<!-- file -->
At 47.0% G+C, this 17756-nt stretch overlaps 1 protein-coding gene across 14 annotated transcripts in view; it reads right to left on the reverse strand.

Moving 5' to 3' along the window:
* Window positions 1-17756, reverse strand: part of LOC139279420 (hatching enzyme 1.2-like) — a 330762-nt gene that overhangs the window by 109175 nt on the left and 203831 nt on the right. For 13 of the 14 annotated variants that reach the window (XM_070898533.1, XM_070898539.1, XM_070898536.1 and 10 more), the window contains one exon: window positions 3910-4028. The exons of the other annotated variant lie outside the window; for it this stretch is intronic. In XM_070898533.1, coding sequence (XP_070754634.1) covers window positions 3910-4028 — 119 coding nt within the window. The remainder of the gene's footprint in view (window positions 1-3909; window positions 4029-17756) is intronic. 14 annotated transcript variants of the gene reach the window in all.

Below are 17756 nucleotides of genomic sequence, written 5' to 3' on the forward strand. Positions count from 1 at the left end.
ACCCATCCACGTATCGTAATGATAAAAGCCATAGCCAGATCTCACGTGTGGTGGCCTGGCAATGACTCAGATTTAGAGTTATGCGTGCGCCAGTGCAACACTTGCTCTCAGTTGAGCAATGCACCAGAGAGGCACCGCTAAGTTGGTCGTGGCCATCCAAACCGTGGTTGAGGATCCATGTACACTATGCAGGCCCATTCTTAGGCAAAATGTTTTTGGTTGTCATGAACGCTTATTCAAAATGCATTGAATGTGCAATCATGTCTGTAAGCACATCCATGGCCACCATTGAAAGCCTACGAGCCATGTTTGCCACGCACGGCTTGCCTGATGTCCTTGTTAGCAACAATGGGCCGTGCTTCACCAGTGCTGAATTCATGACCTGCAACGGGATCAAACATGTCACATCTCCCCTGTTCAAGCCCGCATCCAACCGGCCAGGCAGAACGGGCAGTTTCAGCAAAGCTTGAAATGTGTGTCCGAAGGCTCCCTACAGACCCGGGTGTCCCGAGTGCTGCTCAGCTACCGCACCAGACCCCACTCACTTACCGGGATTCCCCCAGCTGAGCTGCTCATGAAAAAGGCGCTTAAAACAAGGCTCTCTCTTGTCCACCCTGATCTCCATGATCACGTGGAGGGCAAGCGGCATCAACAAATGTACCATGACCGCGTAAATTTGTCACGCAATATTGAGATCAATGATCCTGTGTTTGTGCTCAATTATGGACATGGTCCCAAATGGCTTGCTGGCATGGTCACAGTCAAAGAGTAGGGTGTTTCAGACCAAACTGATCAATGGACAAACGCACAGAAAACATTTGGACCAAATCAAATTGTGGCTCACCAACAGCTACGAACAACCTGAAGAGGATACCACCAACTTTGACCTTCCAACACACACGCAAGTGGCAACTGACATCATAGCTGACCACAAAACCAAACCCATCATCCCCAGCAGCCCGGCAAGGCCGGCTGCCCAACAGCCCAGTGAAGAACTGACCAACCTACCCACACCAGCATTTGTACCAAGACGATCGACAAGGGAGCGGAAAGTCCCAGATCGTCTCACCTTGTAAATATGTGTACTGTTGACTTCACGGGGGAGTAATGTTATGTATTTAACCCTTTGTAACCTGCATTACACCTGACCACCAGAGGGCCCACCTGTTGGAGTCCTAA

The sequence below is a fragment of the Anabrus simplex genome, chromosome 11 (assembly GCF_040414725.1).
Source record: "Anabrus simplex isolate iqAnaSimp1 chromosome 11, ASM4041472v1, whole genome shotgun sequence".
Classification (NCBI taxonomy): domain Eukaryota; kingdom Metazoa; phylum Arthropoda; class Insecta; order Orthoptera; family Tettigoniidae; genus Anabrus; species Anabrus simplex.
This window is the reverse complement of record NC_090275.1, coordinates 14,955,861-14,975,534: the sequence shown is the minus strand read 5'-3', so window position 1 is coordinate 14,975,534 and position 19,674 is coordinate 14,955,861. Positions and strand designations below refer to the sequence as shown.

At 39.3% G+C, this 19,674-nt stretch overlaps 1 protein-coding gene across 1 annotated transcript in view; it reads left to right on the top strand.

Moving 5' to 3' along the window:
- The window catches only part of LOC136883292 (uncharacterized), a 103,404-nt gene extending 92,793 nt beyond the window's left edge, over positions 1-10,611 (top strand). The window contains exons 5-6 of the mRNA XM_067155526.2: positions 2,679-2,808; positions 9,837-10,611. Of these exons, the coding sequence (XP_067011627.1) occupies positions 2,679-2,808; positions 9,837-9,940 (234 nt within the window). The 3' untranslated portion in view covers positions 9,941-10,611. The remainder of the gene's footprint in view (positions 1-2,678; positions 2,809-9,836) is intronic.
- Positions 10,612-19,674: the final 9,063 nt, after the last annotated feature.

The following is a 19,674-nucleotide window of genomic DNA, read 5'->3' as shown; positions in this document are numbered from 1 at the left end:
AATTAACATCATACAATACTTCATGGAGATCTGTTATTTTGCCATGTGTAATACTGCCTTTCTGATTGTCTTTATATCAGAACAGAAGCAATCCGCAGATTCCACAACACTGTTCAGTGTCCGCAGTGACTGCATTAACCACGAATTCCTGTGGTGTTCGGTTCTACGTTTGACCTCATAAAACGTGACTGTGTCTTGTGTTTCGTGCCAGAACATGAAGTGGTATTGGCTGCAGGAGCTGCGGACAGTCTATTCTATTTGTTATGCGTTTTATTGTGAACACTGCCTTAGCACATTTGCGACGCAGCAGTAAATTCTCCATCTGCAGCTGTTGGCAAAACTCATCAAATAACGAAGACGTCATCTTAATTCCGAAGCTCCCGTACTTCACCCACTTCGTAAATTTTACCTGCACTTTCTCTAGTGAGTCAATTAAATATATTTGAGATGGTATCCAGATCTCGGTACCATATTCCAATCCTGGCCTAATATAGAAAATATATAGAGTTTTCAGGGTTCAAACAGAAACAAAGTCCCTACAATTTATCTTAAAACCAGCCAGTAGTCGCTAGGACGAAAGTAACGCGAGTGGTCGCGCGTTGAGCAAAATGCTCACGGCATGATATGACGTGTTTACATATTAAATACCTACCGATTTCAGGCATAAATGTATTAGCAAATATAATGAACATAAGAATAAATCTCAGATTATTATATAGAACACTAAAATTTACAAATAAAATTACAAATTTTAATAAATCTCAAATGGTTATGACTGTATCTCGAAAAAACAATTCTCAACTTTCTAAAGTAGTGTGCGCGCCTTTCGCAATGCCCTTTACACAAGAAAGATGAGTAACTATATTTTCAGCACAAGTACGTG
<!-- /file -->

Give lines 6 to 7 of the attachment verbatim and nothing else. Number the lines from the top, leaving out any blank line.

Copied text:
The sequence below is a fragment of the Anabrus simplex genome, chromosome 11 (assembly GCF_040414725.1).
Source record: "Anabrus simplex isolate iqAnaSimp1 chromosome 11, ASM4041472v1, whole genome shotgun sequence".